The local authority has put its concerns to Prescott. "What is encouraging is that government is looking at other ways of funding – like getting infrastructure funding from commercial development around Ebbsfleet station," says Bruce-Lockhart.
Opinions in the private sector seem more positive. "There is real money for the first time. It's a start, but we need more," says Robyn Pyle, director of developer Land Securities. "We have to start breaking a few moulds in ways of reinvesting in infrastructure. But this is a huge project, so it requires thousands of millions of pounds in upfront investment. We are moving into unknown territory and that carries a higher risk."
Regeneration is coming to Thamesmead for the second time. Development of the town began in the 1960s, under the auspices of the Greater London Council. The resulting brutalist concrete aesthetic, the emphasis on council housing and the poor transport links have given the place an image problem. Tilfen Land, which inherited Thamesmead four years ago from Thamesmead Town Development Corporation, is working to change that.
"Thamesmead still suffers a stigma that it doesn't deserve," says Philip Humby, land and planning director with Tilfen. "We have an ongoing campaign to change that stigma and with each phase of development we're looking to up the ante and raise the quality. Now we're finding that people are coming to buy homes here, not because of the price, but out of choice."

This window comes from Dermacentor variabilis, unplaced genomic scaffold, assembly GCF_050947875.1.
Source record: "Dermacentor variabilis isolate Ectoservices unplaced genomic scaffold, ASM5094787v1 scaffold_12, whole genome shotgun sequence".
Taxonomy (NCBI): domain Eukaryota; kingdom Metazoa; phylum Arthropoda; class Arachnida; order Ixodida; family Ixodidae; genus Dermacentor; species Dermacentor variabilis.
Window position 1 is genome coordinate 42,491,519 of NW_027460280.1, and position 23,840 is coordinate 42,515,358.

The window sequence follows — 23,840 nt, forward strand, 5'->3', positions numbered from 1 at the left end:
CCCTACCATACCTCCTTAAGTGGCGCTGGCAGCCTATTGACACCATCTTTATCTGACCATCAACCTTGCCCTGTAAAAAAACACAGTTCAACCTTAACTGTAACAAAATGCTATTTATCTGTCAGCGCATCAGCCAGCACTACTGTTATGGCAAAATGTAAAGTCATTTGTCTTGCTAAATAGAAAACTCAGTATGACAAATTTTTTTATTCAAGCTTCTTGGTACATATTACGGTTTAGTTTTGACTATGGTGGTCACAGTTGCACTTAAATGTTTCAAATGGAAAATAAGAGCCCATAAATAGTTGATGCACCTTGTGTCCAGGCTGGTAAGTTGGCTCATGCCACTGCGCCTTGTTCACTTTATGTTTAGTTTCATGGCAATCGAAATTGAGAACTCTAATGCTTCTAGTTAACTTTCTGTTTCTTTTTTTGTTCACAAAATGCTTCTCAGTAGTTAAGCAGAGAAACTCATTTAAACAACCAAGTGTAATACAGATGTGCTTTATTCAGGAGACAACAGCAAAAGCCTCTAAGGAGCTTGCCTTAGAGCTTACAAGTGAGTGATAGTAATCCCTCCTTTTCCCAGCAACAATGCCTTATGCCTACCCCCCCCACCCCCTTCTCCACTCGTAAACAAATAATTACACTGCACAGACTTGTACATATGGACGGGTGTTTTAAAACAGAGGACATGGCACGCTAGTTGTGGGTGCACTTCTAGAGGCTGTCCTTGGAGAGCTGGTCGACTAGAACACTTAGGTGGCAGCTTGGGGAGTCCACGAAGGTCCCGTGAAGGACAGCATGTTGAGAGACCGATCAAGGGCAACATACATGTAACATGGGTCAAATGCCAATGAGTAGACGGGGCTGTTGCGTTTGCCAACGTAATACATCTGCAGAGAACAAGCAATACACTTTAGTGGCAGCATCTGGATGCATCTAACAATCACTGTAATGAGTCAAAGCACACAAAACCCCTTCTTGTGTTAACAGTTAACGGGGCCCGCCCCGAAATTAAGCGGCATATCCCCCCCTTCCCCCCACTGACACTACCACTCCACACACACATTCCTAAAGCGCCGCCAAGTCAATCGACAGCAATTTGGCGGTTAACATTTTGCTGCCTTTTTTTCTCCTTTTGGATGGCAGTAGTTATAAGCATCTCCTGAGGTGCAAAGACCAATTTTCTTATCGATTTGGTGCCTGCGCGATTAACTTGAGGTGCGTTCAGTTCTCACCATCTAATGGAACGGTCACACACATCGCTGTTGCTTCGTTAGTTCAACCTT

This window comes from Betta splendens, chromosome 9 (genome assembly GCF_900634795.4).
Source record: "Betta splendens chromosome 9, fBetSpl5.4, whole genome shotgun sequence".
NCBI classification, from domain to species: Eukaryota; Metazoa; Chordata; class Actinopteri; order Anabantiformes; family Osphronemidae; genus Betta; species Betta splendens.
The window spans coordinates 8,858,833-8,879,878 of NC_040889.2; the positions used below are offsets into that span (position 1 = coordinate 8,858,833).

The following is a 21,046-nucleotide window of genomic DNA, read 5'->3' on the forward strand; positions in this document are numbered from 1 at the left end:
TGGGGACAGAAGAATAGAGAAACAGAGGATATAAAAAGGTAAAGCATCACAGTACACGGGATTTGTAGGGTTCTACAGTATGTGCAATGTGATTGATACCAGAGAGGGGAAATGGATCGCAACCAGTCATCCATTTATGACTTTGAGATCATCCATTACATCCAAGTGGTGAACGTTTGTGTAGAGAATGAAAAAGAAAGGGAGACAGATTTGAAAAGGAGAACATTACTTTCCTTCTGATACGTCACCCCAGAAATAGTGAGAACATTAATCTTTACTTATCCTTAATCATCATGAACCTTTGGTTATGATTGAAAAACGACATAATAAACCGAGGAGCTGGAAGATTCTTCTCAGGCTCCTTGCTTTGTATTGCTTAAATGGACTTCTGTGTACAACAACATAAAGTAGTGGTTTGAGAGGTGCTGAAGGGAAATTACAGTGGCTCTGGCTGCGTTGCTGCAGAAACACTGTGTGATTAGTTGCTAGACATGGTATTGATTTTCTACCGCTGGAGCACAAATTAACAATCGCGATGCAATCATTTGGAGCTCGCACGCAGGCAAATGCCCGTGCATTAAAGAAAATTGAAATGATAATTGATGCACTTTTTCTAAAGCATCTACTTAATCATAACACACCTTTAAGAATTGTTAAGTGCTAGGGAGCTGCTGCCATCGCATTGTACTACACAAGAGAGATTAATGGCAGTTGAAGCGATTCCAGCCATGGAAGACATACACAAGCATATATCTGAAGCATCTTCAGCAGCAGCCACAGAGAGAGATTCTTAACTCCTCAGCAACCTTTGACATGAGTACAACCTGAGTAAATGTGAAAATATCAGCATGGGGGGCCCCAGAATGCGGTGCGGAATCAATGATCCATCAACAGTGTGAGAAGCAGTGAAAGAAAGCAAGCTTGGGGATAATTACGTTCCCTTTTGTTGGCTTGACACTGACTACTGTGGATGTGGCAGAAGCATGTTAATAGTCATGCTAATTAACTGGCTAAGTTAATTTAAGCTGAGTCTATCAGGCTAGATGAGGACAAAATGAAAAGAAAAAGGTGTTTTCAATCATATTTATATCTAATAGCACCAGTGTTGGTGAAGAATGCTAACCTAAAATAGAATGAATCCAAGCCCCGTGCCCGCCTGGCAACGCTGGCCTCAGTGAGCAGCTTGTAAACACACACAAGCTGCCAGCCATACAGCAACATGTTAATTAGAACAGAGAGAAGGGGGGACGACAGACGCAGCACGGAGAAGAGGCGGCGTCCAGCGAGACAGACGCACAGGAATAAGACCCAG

The ante is now being upped by Tilfen and the government.
In January the Department for Transport agreed £200m of PFI credits for the proposed Thames Gateway bridge crossing the Thames from Thamesmead to Beckton. "Our concern is to get a structure that is worthy. We need a landmark," says Humby.
Also giving a boost to the area will be Tilfen's Tripcock Point, a 2000-unit scheme destined for a site between the Thames and Thamesmead. David Lock Associates has masterplanned the site and Glenn Howells Architects is designing the first phase of some 300 homes. Tilfen will develop some of the housing itself, but it will also be looking for housebuilder partners. Local jobs will be provided by two sites on either side of Tripcock Point: White Hart Triangle, with 1 million ft2 of business space; and East Thames Business Park, which will have 660,000 ft2 of space, designed by Thorp Architects.
New Thamesmead will butt abruptly against old, in the form of the town centre. "We've recognised that the town centre doesn't match the aspirations for Tripcock," says Humby. "We'll be looking at the whole area to see how we can replan parts of it. At the moment it is very much a retail town centre, and it needs more residential. There are two big car parks, which are wasted opportunities. We're already looking to extend the town centre to the riverfront, and possibly incorporate a hotel."